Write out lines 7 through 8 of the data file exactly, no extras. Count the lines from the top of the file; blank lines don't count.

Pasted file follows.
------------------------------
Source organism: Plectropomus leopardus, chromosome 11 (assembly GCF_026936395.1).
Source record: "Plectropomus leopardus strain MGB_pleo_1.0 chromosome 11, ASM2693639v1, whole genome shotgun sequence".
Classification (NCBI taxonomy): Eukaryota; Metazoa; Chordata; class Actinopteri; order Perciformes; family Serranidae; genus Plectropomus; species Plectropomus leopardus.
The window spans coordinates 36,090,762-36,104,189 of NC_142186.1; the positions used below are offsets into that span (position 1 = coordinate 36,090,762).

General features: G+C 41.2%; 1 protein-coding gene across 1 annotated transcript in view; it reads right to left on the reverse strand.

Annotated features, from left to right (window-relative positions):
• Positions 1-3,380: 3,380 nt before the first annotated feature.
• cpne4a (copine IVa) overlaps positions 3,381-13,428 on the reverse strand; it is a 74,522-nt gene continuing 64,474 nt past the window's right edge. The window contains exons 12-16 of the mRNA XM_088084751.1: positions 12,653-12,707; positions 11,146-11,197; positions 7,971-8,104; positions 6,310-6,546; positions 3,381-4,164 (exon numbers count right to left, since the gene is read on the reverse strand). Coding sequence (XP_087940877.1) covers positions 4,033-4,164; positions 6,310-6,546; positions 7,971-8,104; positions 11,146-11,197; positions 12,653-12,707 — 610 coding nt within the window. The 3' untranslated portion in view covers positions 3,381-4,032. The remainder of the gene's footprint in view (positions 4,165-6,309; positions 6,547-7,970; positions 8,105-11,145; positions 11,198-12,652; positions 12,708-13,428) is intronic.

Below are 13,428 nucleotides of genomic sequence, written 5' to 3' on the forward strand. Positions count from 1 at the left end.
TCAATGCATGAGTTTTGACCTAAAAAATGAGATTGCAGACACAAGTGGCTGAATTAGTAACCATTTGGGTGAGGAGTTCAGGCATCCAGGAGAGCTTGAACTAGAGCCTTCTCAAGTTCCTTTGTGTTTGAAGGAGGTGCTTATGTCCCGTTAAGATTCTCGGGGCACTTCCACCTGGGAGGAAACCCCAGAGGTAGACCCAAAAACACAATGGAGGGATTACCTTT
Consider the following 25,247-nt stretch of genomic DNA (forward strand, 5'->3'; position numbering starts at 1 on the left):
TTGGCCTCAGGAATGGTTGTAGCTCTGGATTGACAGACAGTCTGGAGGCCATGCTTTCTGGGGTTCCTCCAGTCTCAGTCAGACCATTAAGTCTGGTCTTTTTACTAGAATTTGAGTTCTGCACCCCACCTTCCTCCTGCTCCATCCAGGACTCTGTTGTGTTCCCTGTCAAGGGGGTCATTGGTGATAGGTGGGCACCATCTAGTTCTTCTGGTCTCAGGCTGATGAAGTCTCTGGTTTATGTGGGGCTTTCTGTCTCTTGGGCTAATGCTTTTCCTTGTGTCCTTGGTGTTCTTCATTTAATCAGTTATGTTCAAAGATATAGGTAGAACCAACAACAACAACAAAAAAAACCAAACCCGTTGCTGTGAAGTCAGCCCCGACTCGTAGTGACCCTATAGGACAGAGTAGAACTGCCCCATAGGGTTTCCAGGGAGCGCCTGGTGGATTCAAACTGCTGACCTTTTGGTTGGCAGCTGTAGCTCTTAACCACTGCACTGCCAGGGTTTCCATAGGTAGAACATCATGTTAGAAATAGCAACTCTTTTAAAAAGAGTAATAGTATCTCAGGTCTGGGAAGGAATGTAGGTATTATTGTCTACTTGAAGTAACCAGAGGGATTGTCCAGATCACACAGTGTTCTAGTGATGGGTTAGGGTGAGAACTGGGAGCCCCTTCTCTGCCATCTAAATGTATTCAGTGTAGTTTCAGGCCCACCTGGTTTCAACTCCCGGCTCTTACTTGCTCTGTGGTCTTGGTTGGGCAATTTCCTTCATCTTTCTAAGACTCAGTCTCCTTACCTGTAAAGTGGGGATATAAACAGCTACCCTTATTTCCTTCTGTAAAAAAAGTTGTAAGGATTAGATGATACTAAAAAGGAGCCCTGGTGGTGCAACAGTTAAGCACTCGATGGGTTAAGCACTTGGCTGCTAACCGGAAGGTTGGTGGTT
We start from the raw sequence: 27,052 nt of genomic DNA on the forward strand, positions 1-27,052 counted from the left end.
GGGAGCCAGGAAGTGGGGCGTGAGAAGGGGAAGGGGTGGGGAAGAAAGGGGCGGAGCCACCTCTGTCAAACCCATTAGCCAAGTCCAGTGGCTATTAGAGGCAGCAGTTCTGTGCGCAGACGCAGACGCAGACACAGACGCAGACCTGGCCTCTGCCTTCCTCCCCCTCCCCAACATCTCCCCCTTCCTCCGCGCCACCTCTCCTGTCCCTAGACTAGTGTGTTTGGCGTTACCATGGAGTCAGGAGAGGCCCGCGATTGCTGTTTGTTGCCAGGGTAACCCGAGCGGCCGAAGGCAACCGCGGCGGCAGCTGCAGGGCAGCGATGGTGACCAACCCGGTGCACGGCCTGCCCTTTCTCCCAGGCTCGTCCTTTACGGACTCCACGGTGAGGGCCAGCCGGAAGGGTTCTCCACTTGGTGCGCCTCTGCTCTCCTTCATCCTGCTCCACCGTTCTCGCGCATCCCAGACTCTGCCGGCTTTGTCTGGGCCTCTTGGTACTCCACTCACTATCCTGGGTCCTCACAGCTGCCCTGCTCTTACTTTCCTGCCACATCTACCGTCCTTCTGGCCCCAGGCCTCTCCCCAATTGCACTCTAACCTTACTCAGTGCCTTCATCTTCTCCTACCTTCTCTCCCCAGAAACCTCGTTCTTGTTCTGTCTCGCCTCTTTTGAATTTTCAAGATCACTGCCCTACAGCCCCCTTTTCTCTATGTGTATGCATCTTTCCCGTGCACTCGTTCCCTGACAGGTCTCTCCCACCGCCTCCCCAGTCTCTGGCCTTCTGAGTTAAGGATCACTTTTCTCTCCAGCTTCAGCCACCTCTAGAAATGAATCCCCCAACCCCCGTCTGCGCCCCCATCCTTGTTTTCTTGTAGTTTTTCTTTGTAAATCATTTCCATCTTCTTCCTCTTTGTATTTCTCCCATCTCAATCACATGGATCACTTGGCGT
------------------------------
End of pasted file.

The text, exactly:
• Positions 1-3,380: 3,380 nt before the first annotated feature.
• cpne4a (copine IVa) overlaps positions 3,381-13,428 on the reverse strand; it is a 74,522-nt gene continuing 64,474 nt past the window's right edge. The window contains exons 12-16 of the mRNA XM_088084751.1: positions 12,653-12,707; positions 11,146-11,197; positions 7,971-8,104; positions 6,310-6,546; positions 3,381-4,164 (exon numbers count right to left, since the gene is read on the reverse strand). Coding sequence (XP_087940877.1) covers positions 4,033-4,164; positions 6,310-6,546; positions 7,971-8,104; positions 11,146-11,197; positions 12,653-12,707 — 610 coding nt within the window. The 3' untranslated portion in view covers positions 3,381-4,032. The remainder of the gene's footprint in view (positions 4,165-6,309; positions 6,547-7,970; positions 8,105-11,145; positions 11,198-12,652; positions 12,708-13,428) is intronic.